LESSON TO LEARN: Most people expect severance offers to follow this simple formula: the employer gives money to the employee, and in return the employee gives the employer a release of claims. I wish it was that simple, but it never is.

Severance offers are often complicated: they have “strings” attached, often with problematic provisions and difficult conditions. Sometimes, severance offers “take more than they give.” Each severance offer has to be reviewed carefully, and has to be evaluated as a complete “package.” It is sometimes the case that signing a severance agreement, and receiving severance monies, is an overall negative step, and is “just not worth it.” A difficult balancing of several factors is always necessary.

Severance is not given to employees as a present, as a token of appreciation, or as a symbol of love. No, from the employer’s viewpoint, a severance package is intended to give the employer more than it costs the employer; that is why they want you to sign it. And bear this in mind: the employer’s lawyer drafted it. So . . . wouldn’t you expect the employer’s lawyer to give the employer lots of advantages, and leverage, over you?

WHAT YOU CAN DO: Here are seven things that you should (i) look for, (ii) assess, and (iii) bear in mind when deciding whether or not you should accept a severance offer made to you:

1. Requested Revisions Refused?: No severance offer is written in stone; it’s word-processed and, thus, easy to modify. If any provision of your severance offer is objectionable to you, don’t be afraid to object to it. You have every right to ask that severance terms be modified, and you should do so in a respectful, reasonable, rational written letter or memo, preferably sent by email or Federal Express. You just might find that your employer is willing to make the changes you want, but only if you ask. If some of your requested revisions are agreed to, you might consider asking for more. On the other hand, if your revisions are refused, at least you know you tried. Always ask; never presume you have no right to ask, and never presume you have no chance of being successful if you do ask.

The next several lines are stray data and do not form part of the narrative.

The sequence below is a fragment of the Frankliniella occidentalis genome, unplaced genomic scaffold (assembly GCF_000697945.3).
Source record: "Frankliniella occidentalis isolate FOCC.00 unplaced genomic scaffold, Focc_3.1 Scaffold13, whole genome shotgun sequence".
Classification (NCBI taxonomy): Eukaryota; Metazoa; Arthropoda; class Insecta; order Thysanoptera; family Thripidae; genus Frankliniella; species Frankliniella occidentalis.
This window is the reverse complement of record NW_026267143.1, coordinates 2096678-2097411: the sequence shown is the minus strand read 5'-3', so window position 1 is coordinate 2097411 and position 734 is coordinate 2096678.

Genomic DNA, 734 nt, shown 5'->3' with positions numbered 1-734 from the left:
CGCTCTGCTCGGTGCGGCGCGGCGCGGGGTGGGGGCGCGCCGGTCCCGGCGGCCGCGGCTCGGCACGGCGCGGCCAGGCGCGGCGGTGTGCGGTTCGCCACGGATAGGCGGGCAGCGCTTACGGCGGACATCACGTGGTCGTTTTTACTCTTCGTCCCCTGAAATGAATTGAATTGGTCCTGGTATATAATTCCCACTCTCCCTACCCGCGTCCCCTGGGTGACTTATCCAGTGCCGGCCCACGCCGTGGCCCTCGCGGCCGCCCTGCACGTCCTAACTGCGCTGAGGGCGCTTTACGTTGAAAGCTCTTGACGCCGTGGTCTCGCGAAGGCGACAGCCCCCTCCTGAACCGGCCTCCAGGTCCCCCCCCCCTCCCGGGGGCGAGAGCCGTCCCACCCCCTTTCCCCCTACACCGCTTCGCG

2. Severance “Rewards” may be too low: If your severance offer was $1.00, would it be worth giving up your right to work in your industry for a year? Of course not; that is the point. Sometimes what you are getting in return for giving up potential claims, and restricting yourself in other ways, is just not enough. Bear in mind what you are being paid in severance is taxable income. The effect is that you will probably lose 28% to 42% of it to taxes, before you even see it.

3. Risks of Receiving Severance “Rewards” may be too high: In Arthur’s severance offer, there are provisions that make it very possible that Arthur will never see a dime of his severance monies. For example, he must first complete all transition duties “completely, professionally and satisfactorily, in the Company’s sole discretion.” Such provisions can be found in many severance agreements. “Risk of receipt” is a very important consideration in assessing your severance offer.

4. “Give-Aways” may be just too great: Note that Arthur had to agree to give up what he earned in (i) bonus, (ii) unvested stock, and (iii) commissions, in order to collect his severance. Bear in mind that the “release of claims” in a severance agreement says, in effect, “I give up all other rights, claims and entitlements.” If you are required to give up something significant that you have earned, or is due you for other reasons, you might consider not accepting the severance offer, and instead fighting for what is rightfully yours.

5. Be wary of possible “Clawback” of Severance “Rewards”: Arthur’s severance offer also contained a provision that said, under certain circumstances, he may have to pay it all back (commonly called a “clawback”). You should always ask that such provisions be eliminated, or at least made more reasonable. For example, if a provision says that you must pay back all severance if the company believes you violated the severance agreement, always ask that the words “and a court has ruled it is correct” be added to the sentence.